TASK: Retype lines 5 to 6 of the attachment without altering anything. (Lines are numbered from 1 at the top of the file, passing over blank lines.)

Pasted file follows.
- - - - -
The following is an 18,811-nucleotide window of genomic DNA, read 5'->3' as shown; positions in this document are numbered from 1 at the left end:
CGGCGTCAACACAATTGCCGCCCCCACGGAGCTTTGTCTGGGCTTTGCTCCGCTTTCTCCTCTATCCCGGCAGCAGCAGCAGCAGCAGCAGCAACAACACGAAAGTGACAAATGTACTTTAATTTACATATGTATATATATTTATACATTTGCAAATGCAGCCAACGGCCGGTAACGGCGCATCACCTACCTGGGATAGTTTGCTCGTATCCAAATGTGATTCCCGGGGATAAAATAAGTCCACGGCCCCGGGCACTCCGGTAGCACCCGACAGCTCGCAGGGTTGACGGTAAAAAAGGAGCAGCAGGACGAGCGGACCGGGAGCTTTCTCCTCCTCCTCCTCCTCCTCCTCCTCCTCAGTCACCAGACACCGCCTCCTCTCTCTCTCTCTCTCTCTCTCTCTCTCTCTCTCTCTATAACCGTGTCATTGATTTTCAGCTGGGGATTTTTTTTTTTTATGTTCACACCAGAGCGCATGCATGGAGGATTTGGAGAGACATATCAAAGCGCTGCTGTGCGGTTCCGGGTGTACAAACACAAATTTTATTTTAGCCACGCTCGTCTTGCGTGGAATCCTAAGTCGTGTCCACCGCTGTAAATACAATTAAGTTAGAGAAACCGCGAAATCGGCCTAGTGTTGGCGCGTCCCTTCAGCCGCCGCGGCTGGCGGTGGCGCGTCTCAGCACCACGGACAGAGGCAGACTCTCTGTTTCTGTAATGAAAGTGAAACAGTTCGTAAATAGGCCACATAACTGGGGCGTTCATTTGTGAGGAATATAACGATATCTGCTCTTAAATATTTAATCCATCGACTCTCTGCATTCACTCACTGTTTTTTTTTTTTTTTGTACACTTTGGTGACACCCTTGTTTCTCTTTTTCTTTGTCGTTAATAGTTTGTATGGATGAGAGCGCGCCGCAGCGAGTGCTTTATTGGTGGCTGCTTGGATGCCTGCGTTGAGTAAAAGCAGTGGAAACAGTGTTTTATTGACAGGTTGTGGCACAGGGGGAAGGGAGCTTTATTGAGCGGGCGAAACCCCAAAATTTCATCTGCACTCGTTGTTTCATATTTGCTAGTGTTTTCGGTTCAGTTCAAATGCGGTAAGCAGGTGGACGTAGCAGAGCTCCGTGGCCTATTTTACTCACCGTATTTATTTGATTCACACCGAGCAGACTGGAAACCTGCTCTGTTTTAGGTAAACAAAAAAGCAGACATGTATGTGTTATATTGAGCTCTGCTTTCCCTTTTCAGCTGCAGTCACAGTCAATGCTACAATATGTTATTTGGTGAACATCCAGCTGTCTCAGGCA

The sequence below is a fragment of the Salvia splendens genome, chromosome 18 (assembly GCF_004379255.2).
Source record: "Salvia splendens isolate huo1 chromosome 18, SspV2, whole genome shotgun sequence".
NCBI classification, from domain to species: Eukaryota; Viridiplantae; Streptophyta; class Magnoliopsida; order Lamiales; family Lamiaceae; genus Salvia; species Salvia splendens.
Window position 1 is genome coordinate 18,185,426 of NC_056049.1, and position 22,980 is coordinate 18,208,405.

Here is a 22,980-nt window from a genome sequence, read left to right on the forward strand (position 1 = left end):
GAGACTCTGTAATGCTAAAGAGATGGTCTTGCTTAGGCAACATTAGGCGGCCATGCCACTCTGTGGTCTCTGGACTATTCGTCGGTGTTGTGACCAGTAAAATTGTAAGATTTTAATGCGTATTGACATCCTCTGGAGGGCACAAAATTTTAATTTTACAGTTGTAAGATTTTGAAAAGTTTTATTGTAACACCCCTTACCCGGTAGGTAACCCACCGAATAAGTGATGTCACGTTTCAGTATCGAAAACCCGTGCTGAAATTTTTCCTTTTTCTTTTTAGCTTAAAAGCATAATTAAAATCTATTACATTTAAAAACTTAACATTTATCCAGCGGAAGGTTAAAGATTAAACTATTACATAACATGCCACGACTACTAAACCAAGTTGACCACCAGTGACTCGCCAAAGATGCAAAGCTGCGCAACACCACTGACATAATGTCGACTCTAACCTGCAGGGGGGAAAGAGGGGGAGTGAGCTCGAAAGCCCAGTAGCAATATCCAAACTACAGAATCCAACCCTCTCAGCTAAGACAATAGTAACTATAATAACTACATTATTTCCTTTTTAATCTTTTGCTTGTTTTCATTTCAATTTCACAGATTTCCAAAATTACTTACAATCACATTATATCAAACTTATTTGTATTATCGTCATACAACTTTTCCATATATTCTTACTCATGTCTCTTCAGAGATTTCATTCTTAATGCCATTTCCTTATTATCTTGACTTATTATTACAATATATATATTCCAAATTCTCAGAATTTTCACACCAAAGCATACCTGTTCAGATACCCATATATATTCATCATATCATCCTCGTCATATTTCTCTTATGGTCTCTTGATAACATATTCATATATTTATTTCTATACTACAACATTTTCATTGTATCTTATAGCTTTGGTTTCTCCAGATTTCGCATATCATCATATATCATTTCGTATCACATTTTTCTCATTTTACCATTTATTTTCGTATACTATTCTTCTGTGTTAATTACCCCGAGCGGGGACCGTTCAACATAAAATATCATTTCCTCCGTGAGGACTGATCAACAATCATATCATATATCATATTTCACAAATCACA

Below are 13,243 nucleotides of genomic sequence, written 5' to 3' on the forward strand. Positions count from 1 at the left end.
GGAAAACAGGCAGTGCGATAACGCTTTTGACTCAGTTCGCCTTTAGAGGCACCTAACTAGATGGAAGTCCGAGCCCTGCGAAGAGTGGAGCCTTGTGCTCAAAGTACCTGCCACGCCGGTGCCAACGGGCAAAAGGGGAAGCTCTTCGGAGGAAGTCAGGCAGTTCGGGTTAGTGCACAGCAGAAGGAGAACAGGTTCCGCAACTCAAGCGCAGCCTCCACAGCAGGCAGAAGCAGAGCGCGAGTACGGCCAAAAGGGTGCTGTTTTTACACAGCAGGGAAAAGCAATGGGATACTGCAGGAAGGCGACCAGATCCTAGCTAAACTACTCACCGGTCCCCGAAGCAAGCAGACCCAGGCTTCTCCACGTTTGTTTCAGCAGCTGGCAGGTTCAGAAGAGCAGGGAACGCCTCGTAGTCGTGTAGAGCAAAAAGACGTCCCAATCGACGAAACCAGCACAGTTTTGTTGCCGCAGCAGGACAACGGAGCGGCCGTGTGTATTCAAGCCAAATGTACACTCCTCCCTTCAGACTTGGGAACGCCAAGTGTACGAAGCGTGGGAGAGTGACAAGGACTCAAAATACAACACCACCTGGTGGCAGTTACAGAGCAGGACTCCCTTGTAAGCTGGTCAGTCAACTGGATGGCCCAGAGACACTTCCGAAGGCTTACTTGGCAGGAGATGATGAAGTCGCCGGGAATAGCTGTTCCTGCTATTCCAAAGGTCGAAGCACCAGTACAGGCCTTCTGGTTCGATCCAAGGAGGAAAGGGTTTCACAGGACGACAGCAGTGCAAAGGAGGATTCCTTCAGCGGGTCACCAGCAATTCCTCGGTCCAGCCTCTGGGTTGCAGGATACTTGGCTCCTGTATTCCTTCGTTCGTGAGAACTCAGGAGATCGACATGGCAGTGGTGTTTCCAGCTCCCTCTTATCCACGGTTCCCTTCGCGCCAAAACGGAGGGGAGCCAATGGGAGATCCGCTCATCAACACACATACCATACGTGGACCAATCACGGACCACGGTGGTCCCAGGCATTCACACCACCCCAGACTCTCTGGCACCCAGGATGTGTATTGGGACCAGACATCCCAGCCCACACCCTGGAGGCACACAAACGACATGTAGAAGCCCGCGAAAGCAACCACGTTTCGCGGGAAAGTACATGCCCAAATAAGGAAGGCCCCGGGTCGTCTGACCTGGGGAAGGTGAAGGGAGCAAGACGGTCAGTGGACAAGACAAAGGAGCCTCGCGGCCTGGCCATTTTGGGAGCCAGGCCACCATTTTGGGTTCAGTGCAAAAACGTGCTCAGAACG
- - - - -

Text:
NCBI classification, from domain to species: Eukaryota; Viridiplantae; Streptophyta; class Magnoliopsida; order Lamiales; family Lamiaceae; genus Salvia; species Salvia splendens.
Window position 1 is genome coordinate 18,185,426 of NC_056049.1, and position 22,980 is coordinate 18,208,405.